Al Torres is an entrepreneur, consultant, and Chief Commercial Officer for SummitSync (www.summitsync.com). Al has spent his career understanding how technology and in particular, mobile apps impact the way we conduct business and forge new business relationships. With SummitSync, an innovative mobile app (available for IOS and Android), Al is changing the way we connect at conferences. In today’s episode, you will learn Al’s secret for discovering niche opportunities and making connections so you can move forward.
Successes at a glance:
- Chief Commercial Officer, SummitSync.
- New Business Development Advisor, QWASI Technology.
- Former VP of Sales & Business Development, Telemetry.
- Former Sales Manager and Account Executive, PulsePoint.
- 2014 Digital Media Panelist: Deutsche Bank – Media, Internet and Telecom Conference.
- IAB Digital Media Sales Certification.
- Certified Empowerment Coach (CEC).
- Genos Accredited Practitioner (Emotional Intelligence – “EQ”).
- Accredited Energy Leadership Coach (AELC).
How Al gets inspired to conquer the day:
- Al starts off his day by reading a variety of sources, including Google news to get a birds eye view of the high level headlines around the world and feedly which curates vertical-level, industry news from various websites and publishers. For Al, the practice of learning what entrepreneurs are doing all over the world thru innovation and growing their businesses, provides an inspirational burst of energy to get his day started. Moving Forward listeners, you too can use this simple yet effective morning practice to learn of new opportunities and possibilities to start a business or boost your career. As Al puts it, it’s about “finding the right niche for you” and getting inspired by those who are following their passions and seeing the opportunities around those passions.
Setback or failure that led to pivot and shift:
- Al shares a pivotal and personal failure from his college days as an engineering major. During one of his early classes, Al was assigned to a team to build a mini solar-powered boat. Upon completion, all of the teams would race their boats across a waterway. The team whose boat could reach the other side the fastest and without touching the walls, would get an A in the class. The team that came in second would get B’s, the team that came in third would get C’s and the rest would fail. Al’s team was the smallest with three members (one of whom dropped out) and to complicate matters, Al did not get along well with his remaining teammate. The team built five boats that could not get across the waterway. Finally, the day before the race, they figured out how to build a boat that went straight but it took two minutes, whereas in prior years, other teams had built boats that took a minute or less to make the same trip. The day of the race, the team also had to contend with wavy waters, which would cause boats to hit the side of the wall. To compensate, Al and his teammate fastened some popsicle sticks at the front of the boat to weigh it down. The result was that the boat could get across without hitting the walls but did so in 2 1/2 minutes; much slower than boats in years past. The result: Al and his teammate won. Although their completion time was longer, it turned out that the specifications and restrictions for the motor were half as powerful as for teams in prior years. Although Al pivoted away from engineering to finance, this story has stayed with him as the moment in which he solidified a problem solving mindset. Moreover, Al learned from this experience that it’s not simply about breaking thru obstacles but sometimes figuring out your way around or above or below them. Moving Forward listeners, start reframing the way you look at obstacles. We can’t always break thru them but we can find ways around them; even if the odds are against us and even if we’re disadvantaged with smaller teams or team members we don’t necessarily get along with. Take heart that innovation and determination can be powerful forces for moving forward.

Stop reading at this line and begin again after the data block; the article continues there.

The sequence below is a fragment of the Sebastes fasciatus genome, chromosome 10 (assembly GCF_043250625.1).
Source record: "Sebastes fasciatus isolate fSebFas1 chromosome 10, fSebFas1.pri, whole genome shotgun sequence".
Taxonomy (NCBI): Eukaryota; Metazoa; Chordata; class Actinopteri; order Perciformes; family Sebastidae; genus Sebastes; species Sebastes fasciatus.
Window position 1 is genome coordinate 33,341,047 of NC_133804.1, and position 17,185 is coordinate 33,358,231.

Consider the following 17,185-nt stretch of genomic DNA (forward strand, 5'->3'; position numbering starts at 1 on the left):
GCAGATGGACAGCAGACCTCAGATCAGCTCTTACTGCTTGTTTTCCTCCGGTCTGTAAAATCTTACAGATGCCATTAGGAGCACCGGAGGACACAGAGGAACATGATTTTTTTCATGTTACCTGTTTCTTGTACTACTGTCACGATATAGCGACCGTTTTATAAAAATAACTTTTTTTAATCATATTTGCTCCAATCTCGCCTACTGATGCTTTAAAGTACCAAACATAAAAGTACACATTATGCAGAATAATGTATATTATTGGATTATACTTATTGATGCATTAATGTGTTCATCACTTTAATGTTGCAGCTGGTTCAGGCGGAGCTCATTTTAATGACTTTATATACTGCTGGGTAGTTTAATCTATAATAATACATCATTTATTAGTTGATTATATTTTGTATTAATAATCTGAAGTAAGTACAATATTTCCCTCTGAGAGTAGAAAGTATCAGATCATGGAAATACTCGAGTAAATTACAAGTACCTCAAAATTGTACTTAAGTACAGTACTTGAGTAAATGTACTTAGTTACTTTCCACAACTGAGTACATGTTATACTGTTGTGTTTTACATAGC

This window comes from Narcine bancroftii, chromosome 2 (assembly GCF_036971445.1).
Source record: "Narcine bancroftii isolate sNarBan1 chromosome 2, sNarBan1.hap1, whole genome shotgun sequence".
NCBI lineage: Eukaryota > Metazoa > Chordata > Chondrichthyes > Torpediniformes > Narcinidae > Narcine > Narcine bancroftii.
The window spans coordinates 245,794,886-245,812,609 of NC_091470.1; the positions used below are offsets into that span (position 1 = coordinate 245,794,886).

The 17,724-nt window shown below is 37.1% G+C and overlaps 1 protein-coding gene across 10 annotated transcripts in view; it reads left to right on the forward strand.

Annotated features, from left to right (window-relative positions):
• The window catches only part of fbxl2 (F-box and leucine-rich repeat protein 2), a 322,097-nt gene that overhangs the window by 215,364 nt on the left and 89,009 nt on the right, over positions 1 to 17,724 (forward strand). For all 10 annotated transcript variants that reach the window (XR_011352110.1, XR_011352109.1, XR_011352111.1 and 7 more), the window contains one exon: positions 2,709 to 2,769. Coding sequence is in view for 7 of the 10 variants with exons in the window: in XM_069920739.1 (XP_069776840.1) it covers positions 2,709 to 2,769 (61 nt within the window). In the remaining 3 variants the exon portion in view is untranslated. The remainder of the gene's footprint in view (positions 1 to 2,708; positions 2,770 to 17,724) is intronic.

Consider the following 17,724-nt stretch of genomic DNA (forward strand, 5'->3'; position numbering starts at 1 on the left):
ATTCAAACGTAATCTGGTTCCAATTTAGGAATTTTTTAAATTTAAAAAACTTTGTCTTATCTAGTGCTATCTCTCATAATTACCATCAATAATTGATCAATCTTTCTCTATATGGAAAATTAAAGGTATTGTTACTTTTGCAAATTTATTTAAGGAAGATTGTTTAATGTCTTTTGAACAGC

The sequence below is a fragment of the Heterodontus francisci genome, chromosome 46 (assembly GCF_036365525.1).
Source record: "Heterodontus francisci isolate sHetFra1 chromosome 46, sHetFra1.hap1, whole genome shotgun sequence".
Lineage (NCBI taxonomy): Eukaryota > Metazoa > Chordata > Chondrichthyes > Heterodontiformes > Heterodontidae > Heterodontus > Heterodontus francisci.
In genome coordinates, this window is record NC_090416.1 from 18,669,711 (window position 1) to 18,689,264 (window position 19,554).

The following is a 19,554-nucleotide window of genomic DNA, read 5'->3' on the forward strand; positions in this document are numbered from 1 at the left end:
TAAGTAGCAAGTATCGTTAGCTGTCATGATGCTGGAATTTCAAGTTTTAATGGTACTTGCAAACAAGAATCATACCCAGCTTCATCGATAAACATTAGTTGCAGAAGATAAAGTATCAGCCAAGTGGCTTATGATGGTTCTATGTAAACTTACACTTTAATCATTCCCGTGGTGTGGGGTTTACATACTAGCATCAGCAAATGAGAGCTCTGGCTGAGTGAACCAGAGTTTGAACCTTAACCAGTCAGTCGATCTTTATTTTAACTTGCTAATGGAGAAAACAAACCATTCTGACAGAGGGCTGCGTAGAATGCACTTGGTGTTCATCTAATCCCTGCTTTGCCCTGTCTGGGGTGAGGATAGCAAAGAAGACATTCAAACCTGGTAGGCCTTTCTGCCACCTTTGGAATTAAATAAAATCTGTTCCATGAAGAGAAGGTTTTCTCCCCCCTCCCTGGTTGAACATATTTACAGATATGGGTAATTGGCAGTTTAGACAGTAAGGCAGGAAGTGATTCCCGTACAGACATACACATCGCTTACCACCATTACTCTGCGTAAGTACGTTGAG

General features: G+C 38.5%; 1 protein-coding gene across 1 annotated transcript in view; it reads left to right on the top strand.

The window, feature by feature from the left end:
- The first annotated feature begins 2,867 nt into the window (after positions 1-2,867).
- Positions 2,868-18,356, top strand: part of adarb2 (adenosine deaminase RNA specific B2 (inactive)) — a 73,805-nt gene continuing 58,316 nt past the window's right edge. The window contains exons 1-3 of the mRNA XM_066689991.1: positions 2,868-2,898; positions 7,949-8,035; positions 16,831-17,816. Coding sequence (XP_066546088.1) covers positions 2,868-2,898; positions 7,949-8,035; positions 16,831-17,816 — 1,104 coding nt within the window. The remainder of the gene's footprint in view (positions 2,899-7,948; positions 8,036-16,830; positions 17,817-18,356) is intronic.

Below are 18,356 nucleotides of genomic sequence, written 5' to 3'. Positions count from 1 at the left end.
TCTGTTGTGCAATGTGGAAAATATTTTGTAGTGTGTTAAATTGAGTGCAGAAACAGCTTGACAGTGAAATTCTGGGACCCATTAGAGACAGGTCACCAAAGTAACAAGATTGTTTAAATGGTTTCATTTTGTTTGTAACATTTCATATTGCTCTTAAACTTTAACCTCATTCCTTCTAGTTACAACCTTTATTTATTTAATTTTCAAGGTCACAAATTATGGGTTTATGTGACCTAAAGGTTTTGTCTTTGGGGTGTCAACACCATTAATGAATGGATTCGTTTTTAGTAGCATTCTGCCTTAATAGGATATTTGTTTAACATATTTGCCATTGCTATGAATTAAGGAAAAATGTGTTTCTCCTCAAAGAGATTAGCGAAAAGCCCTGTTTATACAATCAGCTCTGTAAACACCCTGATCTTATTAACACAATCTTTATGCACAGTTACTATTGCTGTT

- Resource or cultural experience that inspired Al to move forward:
- Cultural experience: Years ago, Al traveled to Cinque Terra, Italy, a collection of small towns, right off the coast. Al ventured into one of the local “restaurants,” which was essentially someone’s home and featured a homemade pasta and pesto sauce; specific to that town. Al learned from the owner that the product (pasta and pesto sauce) was so popular that she licensed out the recipe. The fact that this woman lived in a tiny rural town and was able to achieve a scalable business from a labor of love, impressed Al with a prime example of, “don’t judge a book by its cover.” Moving Forward listeners, opportunities and markets are all around us. Don’t let the environment, your surroundings or any particular obstacle hold you back from discovering those opportunities and moving forward. Finally, travel and meet people. You will get inspired and realize how interconnected and similar we really are.
- Start moving forward today with two free audio books.
- How Al stays organized and manages his time:
- Al lives by his calendar and recommends Sunrise (IOS | Google Play) [note: this will soon be merged into Microsoft’s Outlook], an app that curates from multiple calendars, personal and work, to keep you organized.
- Al prioritizes his time week by looking at his calendar every Friday and determines what can be removed and pushed back from the list of items or meetings for the upcoming week.
- Favorite app/website/resource or productivity hack:
Al’s Advice for you to Move Forward:
- Reach out to people! If you have a passion or interest, ask yourself: do you know someone who is in the field or doing what you are interested in. Al reminds us, everyone got their start somewhere and inquiry has been one of Al’s biggest knowledge bursts for learning and getting started. So be proactive, ask and learn so you can move forward.